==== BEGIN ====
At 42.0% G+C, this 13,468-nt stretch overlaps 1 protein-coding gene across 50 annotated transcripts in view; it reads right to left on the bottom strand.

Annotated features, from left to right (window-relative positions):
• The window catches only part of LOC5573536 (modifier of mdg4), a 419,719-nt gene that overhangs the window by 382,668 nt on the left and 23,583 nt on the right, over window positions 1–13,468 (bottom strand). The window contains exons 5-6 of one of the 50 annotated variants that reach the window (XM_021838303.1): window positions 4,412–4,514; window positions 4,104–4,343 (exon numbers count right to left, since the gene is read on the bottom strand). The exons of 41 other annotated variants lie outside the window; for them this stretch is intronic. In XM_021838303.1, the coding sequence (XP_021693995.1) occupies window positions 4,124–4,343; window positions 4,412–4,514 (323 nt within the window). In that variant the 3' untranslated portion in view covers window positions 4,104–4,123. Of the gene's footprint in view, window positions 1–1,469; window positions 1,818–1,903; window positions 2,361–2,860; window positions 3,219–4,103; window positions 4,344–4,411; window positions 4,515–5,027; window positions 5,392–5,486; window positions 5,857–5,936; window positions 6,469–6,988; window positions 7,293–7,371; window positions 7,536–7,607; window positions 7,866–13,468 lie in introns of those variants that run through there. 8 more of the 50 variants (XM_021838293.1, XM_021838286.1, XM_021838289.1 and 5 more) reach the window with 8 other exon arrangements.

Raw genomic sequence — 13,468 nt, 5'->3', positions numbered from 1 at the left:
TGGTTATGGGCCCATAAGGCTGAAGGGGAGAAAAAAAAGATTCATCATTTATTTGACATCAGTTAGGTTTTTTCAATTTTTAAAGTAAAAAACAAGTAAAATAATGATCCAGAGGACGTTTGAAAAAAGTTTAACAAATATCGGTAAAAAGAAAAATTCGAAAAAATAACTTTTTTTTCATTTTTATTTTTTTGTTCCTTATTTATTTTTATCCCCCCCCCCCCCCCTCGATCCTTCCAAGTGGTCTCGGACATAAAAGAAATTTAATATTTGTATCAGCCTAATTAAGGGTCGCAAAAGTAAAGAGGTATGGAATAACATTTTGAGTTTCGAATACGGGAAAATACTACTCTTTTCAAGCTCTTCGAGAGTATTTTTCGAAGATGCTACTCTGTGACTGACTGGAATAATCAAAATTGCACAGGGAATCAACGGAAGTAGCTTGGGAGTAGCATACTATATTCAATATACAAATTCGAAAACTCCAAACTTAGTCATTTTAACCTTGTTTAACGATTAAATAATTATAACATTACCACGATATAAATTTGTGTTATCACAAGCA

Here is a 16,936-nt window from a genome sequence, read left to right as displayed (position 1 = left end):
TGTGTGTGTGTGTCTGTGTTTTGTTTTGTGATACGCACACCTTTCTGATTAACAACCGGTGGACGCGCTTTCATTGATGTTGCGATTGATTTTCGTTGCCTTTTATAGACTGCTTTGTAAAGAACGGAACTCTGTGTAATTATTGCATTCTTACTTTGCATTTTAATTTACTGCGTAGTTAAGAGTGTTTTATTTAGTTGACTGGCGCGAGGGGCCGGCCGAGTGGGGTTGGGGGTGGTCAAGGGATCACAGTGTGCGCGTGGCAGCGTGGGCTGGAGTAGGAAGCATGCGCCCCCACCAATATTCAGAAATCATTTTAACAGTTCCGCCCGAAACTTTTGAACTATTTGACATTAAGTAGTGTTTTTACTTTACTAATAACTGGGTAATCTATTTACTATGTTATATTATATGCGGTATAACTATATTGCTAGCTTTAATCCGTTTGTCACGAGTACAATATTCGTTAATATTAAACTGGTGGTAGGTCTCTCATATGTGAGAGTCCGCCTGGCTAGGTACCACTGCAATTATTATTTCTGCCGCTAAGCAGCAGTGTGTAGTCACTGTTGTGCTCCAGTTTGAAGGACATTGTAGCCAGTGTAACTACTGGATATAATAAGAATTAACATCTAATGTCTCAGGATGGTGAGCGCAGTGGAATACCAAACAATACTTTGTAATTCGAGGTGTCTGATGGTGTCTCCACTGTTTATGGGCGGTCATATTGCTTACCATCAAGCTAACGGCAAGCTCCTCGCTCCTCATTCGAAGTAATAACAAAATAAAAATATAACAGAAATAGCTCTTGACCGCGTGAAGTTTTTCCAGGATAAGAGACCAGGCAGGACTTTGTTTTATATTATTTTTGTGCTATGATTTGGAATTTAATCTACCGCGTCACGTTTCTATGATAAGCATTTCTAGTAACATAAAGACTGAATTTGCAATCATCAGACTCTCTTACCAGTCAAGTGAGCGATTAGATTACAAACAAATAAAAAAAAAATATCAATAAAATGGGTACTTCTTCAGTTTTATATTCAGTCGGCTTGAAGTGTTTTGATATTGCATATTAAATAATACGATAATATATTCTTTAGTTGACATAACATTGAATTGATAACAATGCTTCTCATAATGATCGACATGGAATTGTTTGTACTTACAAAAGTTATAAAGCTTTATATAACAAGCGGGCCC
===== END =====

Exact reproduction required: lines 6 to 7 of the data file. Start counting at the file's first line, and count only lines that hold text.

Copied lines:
Here is a 16,936-nt window from a genome sequence, read left to right as displayed (position 1 = left end):
TGTGTGTGTGTGTCTGTGTTTTGTTTTGTGATACGCACACCTTTCTGATTAACAACCGGTGGACGCGCTTTCATTGATGTTGCGATTGATTTTCGTTGCCTTTTATAGACTGCTTTGTAAAGAACGGAACTCTGTGTAATTATTGCATTCTTACTTTGCATTTTAATTTACTGCGTAGTTAAGAGTGTTTTATTTAGTTGACTGGCGCGAGGGGCCGGCCGAGTGGGGTTGGGGGTGGTCAAGGGATCACAGTGTGCGCGTGGCAGCGTGGGCTGGAGTAGGAAGCATGCGCCCCCACCAATATTCAGAAATCATTTTAACAGTTCCGCCCGAAACTTTTGAACTATTTGACATTAAGTAGTGTTTTTACTTTACTAATAACTGGGTAATCTATTTACTATGTTATATTATATGCGGTATAACTATATTGCTAGCTTTAATCCGTTTGTCACGAGTACAATATTCGTTAATATTAAACTGGTGGTAGGTCTCTCATATGTGAGAGTCCGCCTGGCTAGGTACCACTGCAATTATTATTTCTGCCGCTAAGCAGCAGTGTGTAGTCACTGTTGTGCTCCAGTTTGAAGGACATTGTAGCCAGTGTAACTACTGGATATAATAAGAATTAACATCTAATGTCTCAGGATGGTGAGCGCAGTGGAATACCAAACAATACTTTGTAATTCGAGGTGTCTGATGGTGTCTCCACTGTTTATGGGCGGTCATATTGCTTACCATCAAGCTAACGGCAAGCTCCTCGCTCCTCATTCGAAGTAATAACAAAATAAAAATATAACAGAAATAGCTCTTGACCGCGTGAAGTTTTTCCAGGATAAGAGACCAGGCAGGACTTTGTTTTATATTATTTTTGTGCTATGATTTGGAATTTAATCTACCGCGTCACGTTTCTATGATAAGCATTTCTAGTAACATAAAGACTGAATTTGCAATCATCAGACTCTCTTACCAGTCAAGTGAGCGATTAGATTACAAACAAATAAAAAAAAAATATCAATAAAATGGGTACTTCTTCAGTTTTATATTCAGTCGGCTTGAAGTGTTTTGATATTGCATATTAAATAATACGATAATATATTCTTTAGTTGACATAACATTGAATTGATAACAATGCTTCTCATAATGATCGACATGGAATTGTTTGTACTTACAAAAGTTATAAAGCTTTATATAACAAGCGGGCCC